Thursday 21st January 2021

How is the Internet of Things changing the online payment landscape?

Published on December 2nd, 2020

By 2021, there will be 35 billion Internet of Things (IoT) devices installed around the world. IoT devices are all around us, from the time we wake up until we enjoy the last moments of entertainment before going to bed. The numbers are a wake-up call to e-commerce companies to ensure that their payment systems boast connections to the many devices that can potentially be used to make a payment.

Imagine being able to visit a gas station and make all payments for fuel from your car, or having a smart fridge that automatically orders and pays for items you need. As Jocelyn Brown reports, the importance of the IoT will ensure these experiences are available sooner rather than later. What technologies will form part of this new revolution?

Smart voice assistance for payments

Already, digital assistants such as Alexa (Amazon) allow purchasers to place orders via services such as Amazon Prime without the need for a card, phone, or other device. These assistants already have your pertinent credit card or other payment gateway information, so you can place an order simply by instructing your assistant to do so.

If the assistant is also connected to other retailers it supports, buyers can also make purchases directly from those sites via voice control. In these cases, the payment gateway (or link between the customers’ bank and the seller’s chosen merchant account) is completely secure. In order to guarantee safety, sellers should only deal with payment gateway services that are PCI-compliant, and protected by quality SSL certification. The SHA-256 SSL encryption standard is recommended for maximum security.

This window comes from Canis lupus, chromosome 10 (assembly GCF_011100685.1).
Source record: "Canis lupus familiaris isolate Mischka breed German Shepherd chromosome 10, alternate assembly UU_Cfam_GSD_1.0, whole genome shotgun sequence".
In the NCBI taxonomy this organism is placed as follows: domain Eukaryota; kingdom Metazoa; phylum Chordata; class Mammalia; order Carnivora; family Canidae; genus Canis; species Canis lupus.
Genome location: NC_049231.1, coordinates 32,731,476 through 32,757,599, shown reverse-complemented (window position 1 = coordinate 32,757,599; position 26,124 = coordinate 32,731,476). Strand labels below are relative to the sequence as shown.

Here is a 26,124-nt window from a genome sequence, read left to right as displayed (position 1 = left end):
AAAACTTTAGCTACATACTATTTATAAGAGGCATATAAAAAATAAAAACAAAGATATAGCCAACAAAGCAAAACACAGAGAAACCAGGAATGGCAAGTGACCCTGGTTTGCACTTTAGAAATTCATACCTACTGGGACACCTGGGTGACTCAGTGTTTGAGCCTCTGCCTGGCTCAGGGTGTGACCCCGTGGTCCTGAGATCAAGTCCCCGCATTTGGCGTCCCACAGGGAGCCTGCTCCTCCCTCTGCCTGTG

Robust payment infrastructures


Jocelyn Brown

The IoT has exploded onto the scene, due in no small part to the rising number of online consumer devices everything from smart watches to connected water filters that detect when a filter needs to be replaced or repurchased.

Even household devices and cars can be become payment endpoints. Honda presented Dream Drive at CES in Las Vegas almost two year ago a suite of apps based on an ‘in-vehicle payment’ concept. Drivers can make restaurant bookings, pay for movie tickets and parking, and stock up on a plethora of non-vehicle-related items, all from the car’s infotainment system. Smart watches such as the Apple Watch and others by by companies like Garmin also enable users to connect with banking apps to control expenses and perform additional tasks.

Fashionable payment devices

A plethora of brands are making shopping a higher-tech experience, with a variety of fashion-centred payment devices. These include bracelets, smartphone cases, and keychains. Fashion designer Adam Selman, meanwhile, is integrating invisible payment chips into an upcoming high-end fashion line, having teamed up with MasterCard to do so.

It’s an exciting time for IoT-enabled payments, with a host of new technologies taking advantage of the interconnectivity of devices to offer seamless payment. New developments include payments via voice assistant, vehicles, and even fashion clothing and accessories. On the home front, connected devices will soon be able to advise dwellers regarding the items they need to replace, purchasing these items directly if instructed to do so.

The author is freelance technology writer, Jocelyn Brown.

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